By Rebecca Martin
A little over a year ago, Kingston resident and KC.org contributor “Wilbur Girl” wrote an exceptional piece on her “Environmental Focus on Kingston” series titled “Give me an “C”, “S”, “O”! laying out the city of Kingston’s troubled sewage treatment problems.
She writes, “On average Kingston receives 47.48 inches of rain a year, with May being the wettest month. This summer alone (2009) we’ve been deluged with roughly 17 inches of the wet stuff. While my friends are all bemoaning the loss of blight ridden tomatoes, I’ve been worrying about a problem that runs a little deeper. Yup, I’ve been thinking about combined sewer overflow systems (CSO’s).
Kingston’s antiquated sewer system is a CSO. They were all the rage and considered the newest and greatest in waste flow management along the eastern sea board following the Civil War. The EPA defines these types of National Pollutant Discharge Elimination Systems as “remnants of the country’s early infrastructure and so are typically found in older communities.” They estimate there to be roughly 772 CSO communities in the US today.
A CSO was designed to collect rainwater runoff, domestic sewage and industrial wastewater all in the same pipe. This slurry of toxic sludge is transported to a sewage treatment plant. Periods of heavy rainfalls or quickly melting snow exacerbate the volume of storm water runoff so that it exceeds the capacity of the system. Excess, untreated wastewater instead empties directly into nearby bodies of water – in our case, the Rondout Creek. Also, because of their age, CSO’s often fail or collapse at an accelerated rate.”
I’ve included the link to her piece in full up above and encourage you to read it as a refresher. Here’s why:
Please be advised that the Office of the City Engineer will hold a Public Hearing on Thursday, December 2, 2010 at 6:30 PM in the Common Council Chambers at City Hall. The hearing is for the purpose of discussing the recently completed Combined Sewer Overflow Long-Term Control Plan submitted to the New York State Department of Environmental Conservation on November 1, 2010.
All interested persons are invited to attend and express their views.
A copy of the Plan is available for review in the Office of the City Engineer, Monday through Friday between the hours of 8:30 AM and 4:30 PM.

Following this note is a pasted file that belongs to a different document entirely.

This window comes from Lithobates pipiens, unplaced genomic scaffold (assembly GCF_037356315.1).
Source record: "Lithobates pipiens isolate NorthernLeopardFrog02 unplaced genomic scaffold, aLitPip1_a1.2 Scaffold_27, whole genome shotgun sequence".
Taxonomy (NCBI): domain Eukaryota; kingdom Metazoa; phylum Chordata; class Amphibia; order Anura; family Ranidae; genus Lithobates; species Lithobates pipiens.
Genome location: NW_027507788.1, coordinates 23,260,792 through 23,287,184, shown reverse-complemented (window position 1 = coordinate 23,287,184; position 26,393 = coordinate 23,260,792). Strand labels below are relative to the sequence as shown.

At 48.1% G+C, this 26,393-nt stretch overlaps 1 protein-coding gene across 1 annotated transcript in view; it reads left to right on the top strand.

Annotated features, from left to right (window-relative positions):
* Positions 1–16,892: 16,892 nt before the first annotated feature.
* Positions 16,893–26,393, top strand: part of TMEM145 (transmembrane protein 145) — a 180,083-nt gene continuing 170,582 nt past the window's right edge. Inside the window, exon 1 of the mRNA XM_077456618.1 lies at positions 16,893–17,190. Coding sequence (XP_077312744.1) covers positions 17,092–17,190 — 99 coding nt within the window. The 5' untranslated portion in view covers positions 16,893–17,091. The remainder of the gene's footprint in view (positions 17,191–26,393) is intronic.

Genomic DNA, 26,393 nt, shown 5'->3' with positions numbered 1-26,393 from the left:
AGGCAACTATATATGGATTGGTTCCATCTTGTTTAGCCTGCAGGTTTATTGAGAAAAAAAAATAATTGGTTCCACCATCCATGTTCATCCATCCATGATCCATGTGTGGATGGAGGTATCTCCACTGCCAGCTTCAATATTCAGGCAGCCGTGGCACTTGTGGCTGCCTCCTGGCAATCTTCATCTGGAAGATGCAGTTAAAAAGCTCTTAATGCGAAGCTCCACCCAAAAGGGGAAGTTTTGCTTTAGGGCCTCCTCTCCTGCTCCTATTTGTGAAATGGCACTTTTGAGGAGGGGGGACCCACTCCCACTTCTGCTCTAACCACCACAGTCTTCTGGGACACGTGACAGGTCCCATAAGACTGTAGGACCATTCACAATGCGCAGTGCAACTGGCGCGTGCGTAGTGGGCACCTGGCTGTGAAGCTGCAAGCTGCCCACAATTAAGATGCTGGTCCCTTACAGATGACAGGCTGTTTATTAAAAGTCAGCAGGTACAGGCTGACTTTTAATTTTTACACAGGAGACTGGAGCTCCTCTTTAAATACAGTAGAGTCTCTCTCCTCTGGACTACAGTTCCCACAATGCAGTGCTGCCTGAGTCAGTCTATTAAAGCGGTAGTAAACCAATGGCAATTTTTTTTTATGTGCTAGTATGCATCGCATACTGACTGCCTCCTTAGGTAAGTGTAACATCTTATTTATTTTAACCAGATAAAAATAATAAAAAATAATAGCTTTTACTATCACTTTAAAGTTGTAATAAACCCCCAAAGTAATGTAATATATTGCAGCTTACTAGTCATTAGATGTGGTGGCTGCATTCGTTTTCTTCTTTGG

Please notify the City Engineer’s Office twenty-four hours in advance of the Public Hearing should special accommodations be required.
The plan is available at the Kingston Library also.
What are Combined Sewers?
Combined sewer systems (CSS) are sewers that are designed to collect storm water runoff, domestic sewage, and industrial wastewater in the same pipe. During rain events, when storm water enters the sewers, the capacity of the sewer system may be exceeded and the excess effluent will be discharged directly to the receiving water. A combined sewer overflow (CSO) is the discharge from a combined sewer system that is caused by snow melt or storm water runoff.
2 thoughts on “Public Hearing on Combined Sewer Overflow Long-Term Control Plan Scheduled.”
I hope that Kingston will enforce a grease trap ordinance in their city as restaurant grease still causes 50% of all sewer overflows in the USA.
Annual costs to repair pumping stations and clean out grease blockages is an astronomical cost to taxpayers in every city in North America.
Grease Trap additives must be banned or prohibited.
Grease Trap Chemicals and Bacterias push the retaurant grease from the standard grease trap directy into the sewer where the graese hardens again.
The restaurant grease clings to the sewer pipes until the pipes are completely blocked.
google “ultimate grease trap” for environmental impact from restaurant grease as well as Best Kitchen Procedures for restaurants.